Youngstown Schools CEO unveils strategic plan

Mohip says feedback from all the meetings he had with parents, teachers and community leaders played a part in his plan


YOUNGSTOWN, Ohio (WYTV) – Youngstown City Schools CEO Krish Mohip has unveiled his strategic plan for 2016 through 2019.

The theme of the plan is, “working together, our students succeed.” It spells out five specific goals, strategies and how the district will measure progress.

Full strategic plan for Youngstown City Schools

Two goals from the strategic plan, academic achievement and supporting the whole child, are already happening as students get used to their routine for the new school year.

“Holding ourselves accountable to that premise, that every single day that our children are going to receive the high-quality instruction,” Mohip said.

Mohip says there needs to be a universal definition of what high-quality instruction is so everyone is on the same page. From there, classes will be tailored to certain standards and students will work together to solve problems.

“We need to give the teachers time to really digest it,” he said. “What we have to understand is that it takes time, right? We’re not just going to say, ‘Tomorrow this is how I want everyone to teach.’”

He wants to see reading and math percentages improve, and make sure each student is ready for the next grade.

Currently, the four-year graduation rate is 80 percent. Mohip wants to see it at 85 percent next year and 90 percent the following year.

Paula Valentini, a longtime Youngstown City Schools teacher who is currently in a second grade classroom at Harding Elementary, reminds her students of post-secondary education options every time they come to class.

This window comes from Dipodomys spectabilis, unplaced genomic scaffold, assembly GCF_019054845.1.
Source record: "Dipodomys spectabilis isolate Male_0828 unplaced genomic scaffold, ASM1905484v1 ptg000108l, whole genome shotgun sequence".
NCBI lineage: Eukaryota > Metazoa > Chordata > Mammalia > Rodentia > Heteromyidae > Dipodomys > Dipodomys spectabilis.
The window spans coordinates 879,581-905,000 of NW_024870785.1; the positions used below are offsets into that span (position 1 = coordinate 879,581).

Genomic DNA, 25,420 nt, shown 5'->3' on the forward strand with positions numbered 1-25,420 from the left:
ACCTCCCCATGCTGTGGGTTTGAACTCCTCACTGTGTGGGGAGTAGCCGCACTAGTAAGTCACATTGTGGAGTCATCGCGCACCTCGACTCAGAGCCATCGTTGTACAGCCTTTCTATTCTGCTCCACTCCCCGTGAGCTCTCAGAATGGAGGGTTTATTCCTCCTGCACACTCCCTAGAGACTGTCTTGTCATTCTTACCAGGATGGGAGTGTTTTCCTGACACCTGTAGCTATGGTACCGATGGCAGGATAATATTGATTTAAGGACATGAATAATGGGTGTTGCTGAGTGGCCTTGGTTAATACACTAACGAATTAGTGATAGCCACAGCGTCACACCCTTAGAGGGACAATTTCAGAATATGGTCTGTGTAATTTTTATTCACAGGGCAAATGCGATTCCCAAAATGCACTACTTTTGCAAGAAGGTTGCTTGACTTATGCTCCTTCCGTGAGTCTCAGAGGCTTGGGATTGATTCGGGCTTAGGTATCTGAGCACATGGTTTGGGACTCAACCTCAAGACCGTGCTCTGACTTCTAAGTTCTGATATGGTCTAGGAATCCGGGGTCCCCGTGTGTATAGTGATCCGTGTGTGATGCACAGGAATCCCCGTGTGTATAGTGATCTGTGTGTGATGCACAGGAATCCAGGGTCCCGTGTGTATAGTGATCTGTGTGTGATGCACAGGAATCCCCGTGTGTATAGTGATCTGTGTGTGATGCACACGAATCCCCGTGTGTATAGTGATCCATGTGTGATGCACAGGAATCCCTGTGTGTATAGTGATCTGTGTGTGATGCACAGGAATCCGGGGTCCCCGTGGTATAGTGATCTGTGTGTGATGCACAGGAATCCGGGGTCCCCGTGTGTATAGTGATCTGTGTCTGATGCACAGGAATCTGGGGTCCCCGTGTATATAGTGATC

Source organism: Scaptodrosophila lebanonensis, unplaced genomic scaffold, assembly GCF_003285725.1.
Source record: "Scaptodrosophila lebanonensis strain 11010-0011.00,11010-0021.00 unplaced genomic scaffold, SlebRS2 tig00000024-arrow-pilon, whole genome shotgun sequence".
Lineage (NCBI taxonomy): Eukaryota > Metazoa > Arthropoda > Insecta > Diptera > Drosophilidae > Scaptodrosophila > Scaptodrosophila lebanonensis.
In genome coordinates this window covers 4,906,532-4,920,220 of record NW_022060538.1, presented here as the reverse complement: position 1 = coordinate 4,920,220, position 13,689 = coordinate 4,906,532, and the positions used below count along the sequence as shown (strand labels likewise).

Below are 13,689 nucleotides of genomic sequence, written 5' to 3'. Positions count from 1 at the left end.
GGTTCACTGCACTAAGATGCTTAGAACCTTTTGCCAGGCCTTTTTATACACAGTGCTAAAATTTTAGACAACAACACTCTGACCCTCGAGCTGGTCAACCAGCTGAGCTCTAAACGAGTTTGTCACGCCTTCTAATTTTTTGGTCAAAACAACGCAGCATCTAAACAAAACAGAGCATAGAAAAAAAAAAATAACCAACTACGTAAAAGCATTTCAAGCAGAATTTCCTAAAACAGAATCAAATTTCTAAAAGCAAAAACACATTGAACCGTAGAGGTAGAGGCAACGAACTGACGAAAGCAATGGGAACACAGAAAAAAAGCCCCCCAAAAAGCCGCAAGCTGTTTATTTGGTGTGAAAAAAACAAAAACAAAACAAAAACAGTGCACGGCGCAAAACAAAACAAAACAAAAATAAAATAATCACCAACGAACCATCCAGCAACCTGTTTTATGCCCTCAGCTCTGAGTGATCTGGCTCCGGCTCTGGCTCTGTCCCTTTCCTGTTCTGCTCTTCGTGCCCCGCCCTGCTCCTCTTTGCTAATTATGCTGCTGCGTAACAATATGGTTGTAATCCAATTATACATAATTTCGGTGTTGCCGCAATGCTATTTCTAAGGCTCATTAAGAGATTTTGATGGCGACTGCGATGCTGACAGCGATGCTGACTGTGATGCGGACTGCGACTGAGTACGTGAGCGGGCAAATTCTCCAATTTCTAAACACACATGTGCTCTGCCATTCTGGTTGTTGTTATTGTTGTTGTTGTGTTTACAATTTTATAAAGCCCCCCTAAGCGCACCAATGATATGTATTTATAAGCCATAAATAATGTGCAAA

“We want to make sure that our children have some plans as they graduate high school. Maybe it’s going to be going on the college track, maybe they want to go into a vocational field,” she said.

Community and parent involvement is also part of the strategic plan. Mohip says he listened to feedback from parents at his community meetings.

“How are we engaging our children? How are we providing high-quality instruction? How are we providing programming?…Those are things that are reflected in that plan. We’re looking to create high-quality instruction in every single school, and we want to give equal access to all of our kids.”

Valentini sees this goal as the most important.

“We really need to ensure our parents and our students, our families, are provided with supports that would improve academics for our children.”

The two other goals call for a world-class workforce, and the district operating effectively and being financially responsible.

“We are holding ourselves accountable from the CEO down to anybody that gets a paycheck from the city schools,” Mohip said.

After the Youngstown Education Association read over his plan Wednesday, the teacher’s union says they’re optimistic it could improve the district.

Valentini, who also serves as vice president of the teacher’s union, says positive change takes time.

She says she’s used to changes with the city schools and is welcoming those Mohip plans to implement over the next three years.

“We absolutely need to make sure that this plan has a focus on students and anything we can do to provide supports as instructors to help our students, needs to be the focus of the plan.”

Mohip knows there are going to be critics of his plan. The Academic Distress Commission will be giving him feedback on it September 20.

Once the plan is in place, the district will have one year to start making changes. If it doesn’t get a grade of a C or higher by then, the CEO can make staffing changes and even close schools.

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